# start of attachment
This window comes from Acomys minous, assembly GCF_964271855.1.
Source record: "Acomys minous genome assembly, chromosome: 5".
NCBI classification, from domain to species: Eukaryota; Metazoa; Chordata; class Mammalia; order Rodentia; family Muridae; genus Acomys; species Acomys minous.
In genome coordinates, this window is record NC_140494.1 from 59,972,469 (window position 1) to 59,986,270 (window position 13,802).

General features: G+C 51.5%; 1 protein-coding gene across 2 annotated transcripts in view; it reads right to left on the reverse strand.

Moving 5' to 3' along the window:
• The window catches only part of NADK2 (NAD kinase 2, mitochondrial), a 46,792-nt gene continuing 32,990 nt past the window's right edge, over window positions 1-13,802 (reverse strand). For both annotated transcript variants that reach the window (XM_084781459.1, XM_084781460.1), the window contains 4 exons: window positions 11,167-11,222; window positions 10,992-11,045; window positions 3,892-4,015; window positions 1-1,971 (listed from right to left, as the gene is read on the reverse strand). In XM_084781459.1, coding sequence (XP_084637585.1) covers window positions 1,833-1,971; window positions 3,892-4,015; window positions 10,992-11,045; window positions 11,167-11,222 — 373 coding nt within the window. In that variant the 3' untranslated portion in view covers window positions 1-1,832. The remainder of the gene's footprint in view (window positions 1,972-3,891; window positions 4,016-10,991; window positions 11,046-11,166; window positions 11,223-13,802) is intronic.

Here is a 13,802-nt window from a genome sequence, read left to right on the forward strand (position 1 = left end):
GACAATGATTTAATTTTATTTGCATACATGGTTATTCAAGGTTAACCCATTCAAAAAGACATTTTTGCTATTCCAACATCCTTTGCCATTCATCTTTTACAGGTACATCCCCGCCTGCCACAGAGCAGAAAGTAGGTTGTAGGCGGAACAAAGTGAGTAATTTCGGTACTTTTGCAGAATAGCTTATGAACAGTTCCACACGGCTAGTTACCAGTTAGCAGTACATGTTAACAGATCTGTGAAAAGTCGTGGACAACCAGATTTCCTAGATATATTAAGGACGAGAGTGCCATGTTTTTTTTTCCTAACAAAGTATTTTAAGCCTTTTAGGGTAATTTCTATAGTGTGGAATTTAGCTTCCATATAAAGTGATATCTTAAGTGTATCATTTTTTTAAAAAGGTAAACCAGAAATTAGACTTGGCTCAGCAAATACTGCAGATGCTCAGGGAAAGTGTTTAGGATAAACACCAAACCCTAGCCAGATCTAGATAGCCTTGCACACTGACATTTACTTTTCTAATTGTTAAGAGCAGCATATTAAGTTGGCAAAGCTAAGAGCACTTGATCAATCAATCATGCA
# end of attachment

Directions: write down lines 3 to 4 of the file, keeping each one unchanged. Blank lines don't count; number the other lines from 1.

NCBI classification, from domain to species: Eukaryota; Metazoa; Chordata; class Mammalia; order Rodentia; family Muridae; genus Acomys; species Acomys minous.
In genome coordinates, this window is record NC_140494.1 from 59,972,469 (window position 1) to 59,986,270 (window position 13,802).